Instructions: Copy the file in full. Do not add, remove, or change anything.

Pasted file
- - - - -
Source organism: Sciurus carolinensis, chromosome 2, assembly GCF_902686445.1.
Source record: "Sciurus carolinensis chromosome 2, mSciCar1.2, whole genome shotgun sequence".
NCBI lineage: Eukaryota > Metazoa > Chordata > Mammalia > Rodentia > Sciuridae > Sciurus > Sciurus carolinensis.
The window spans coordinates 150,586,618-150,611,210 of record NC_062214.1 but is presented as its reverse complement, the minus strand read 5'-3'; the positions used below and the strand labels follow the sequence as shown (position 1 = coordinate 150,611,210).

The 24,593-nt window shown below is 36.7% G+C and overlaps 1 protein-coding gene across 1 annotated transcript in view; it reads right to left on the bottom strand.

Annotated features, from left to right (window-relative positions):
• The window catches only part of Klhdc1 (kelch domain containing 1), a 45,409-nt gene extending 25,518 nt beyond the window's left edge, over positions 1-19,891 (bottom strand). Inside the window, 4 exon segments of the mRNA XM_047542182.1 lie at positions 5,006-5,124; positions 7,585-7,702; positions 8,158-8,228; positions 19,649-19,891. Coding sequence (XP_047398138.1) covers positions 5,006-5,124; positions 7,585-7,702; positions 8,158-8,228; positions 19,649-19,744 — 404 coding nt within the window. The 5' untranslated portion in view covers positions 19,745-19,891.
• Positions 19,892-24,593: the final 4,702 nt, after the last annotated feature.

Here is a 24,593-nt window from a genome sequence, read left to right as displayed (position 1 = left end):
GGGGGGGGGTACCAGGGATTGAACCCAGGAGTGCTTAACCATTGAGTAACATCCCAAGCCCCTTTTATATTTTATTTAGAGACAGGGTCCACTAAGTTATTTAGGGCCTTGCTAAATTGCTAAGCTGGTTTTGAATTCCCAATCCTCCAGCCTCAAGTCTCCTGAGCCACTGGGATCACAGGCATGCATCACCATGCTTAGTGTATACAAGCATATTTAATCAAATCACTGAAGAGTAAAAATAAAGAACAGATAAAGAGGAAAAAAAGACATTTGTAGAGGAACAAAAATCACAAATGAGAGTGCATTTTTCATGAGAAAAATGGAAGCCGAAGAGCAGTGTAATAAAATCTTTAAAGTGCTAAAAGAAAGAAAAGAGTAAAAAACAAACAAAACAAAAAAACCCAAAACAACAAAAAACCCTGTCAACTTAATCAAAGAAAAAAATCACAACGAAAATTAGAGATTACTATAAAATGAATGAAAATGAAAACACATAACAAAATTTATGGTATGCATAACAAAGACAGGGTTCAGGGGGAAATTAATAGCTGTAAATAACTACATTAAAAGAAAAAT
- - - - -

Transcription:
Source organism: Sciurus carolinensis, chromosome 2, assembly GCF_902686445.1.
Source record: "Sciurus carolinensis chromosome 2, mSciCar1.2, whole genome shotgun sequence".
NCBI lineage: Eukaryota > Metazoa > Chordata > Mammalia > Rodentia > Sciuridae > Sciurus > Sciurus carolinensis.
The window spans coordinates 150,586,618-150,611,210 of record NC_062214.1 but is presented as its reverse complement, the minus strand read 5'-3'; the positions used below and the strand labels follow the sequence as shown (position 1 = coordinate 150,611,210).

The 24,593-nt window shown below is 36.7% G+C and overlaps 1 protein-coding gene across 1 annotated transcript in view; it reads right to left on the bottom strand.

Annotated features, from left to right (window-relative positions):
• The window catches only part of Klhdc1 (kelch domain containing 1), a 45,409-nt gene extending 25,518 nt beyond the window's left edge, over positions 1-19,891 (bottom strand). Inside the window, 4 exon segments of the mRNA XM_047542182.1 lie at positions 5,006-5,124; positions 7,585-7,702; positions 8,158-8,228; positions 19,649-19,891. Coding sequence (XP_047398138.1) covers positions 5,006-5,124; positions 7,585-7,702; positions 8,158-8,228; positions 19,649-19,744 — 404 coding nt within the window. The 5' untranslated portion in view covers positions 19,745-19,891.
• Positions 19,892-24,593: the final 4,702 nt, after the last annotated feature.

Here is a 24,593-nt window from a genome sequence, read left to right as displayed (position 1 = left end):
GGGGGGGGGTACCAGGGATTGAACCCAGGAGTGCTTAACCATTGAGTAACATCCCAAGCCCCTTTTATATTTTATTTAGAGACAGGGTCCACTAAGTTATTTAGGGCCTTGCTAAATTGCTAAGCTGGTTTTGAATTCCCAATCCTCCAGCCTCAAGTCTCCTGAGCCACTGGGATCACAGGCATGCATCACCATGCTTAGTGTATACAAGCATATTTAATCAAATCACTGAAGAGTAAAAATAAAGAACAGATAAAGAGGAAAAAAAGACATTTGTAGAGGAACAAAAATCACAAATGAGAGTGCATTTTTCATGAGAAAAATGGAAGCCGAAGAGCAGTGTAATAAAATCTTTAAAGTGCTAAAAGAAAGAAAAGAGTAAAAAACAAACAAAACAAAAAAACCCAAAACAACAAAAAACCCTGTCAACTTAATCAAAGAAAAAAATCACAACGAAAATTAGAGATTACTATAAAATGAATGAAAATGAAAACACATAACAAAATTTATGGTATGCATAACAAAGACAGGGTTCAGGGGGAAATTAATAGCTGTAAATAACTACATTAAAAGAAAAAT